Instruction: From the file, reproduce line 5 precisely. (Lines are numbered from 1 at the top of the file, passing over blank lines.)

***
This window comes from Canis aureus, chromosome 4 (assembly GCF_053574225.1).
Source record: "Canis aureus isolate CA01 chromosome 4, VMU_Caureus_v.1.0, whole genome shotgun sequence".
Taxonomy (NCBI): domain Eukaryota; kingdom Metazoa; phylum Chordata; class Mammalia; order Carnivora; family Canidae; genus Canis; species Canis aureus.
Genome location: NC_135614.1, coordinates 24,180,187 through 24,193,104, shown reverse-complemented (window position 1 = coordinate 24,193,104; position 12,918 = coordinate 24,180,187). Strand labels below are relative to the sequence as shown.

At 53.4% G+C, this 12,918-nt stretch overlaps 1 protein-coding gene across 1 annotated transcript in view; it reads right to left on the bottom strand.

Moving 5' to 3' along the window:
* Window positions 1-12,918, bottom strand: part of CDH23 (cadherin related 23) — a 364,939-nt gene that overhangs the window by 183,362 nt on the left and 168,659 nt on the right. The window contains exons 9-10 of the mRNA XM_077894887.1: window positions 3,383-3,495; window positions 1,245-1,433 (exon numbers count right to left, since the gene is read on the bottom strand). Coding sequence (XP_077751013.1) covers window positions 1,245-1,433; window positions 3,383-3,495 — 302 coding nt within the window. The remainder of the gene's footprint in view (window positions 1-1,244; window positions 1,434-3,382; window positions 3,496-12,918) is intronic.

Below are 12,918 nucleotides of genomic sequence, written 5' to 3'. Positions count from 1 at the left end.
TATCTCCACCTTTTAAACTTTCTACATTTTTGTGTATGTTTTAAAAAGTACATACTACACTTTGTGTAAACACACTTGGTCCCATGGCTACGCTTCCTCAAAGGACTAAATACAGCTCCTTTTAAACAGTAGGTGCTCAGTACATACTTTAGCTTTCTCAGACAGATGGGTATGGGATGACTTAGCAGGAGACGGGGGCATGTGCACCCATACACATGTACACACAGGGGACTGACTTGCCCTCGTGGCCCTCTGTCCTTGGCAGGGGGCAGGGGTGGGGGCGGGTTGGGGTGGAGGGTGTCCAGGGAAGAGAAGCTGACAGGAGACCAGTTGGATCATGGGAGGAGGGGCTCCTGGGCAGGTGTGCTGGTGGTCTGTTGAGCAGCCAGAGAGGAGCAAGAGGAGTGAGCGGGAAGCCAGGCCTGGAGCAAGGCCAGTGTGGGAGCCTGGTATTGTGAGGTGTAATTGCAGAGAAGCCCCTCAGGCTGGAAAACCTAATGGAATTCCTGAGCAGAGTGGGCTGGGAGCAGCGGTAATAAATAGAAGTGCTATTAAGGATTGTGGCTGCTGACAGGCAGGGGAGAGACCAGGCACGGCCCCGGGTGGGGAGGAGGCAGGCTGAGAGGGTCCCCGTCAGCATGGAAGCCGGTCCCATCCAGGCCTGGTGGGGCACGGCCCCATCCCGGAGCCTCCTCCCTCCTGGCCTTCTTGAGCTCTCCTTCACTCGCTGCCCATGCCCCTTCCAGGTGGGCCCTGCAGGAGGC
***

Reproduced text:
At 53.4% G+C, this 12,918-nt stretch overlaps 1 protein-coding gene across 1 annotated transcript in view; it reads right to left on the bottom strand.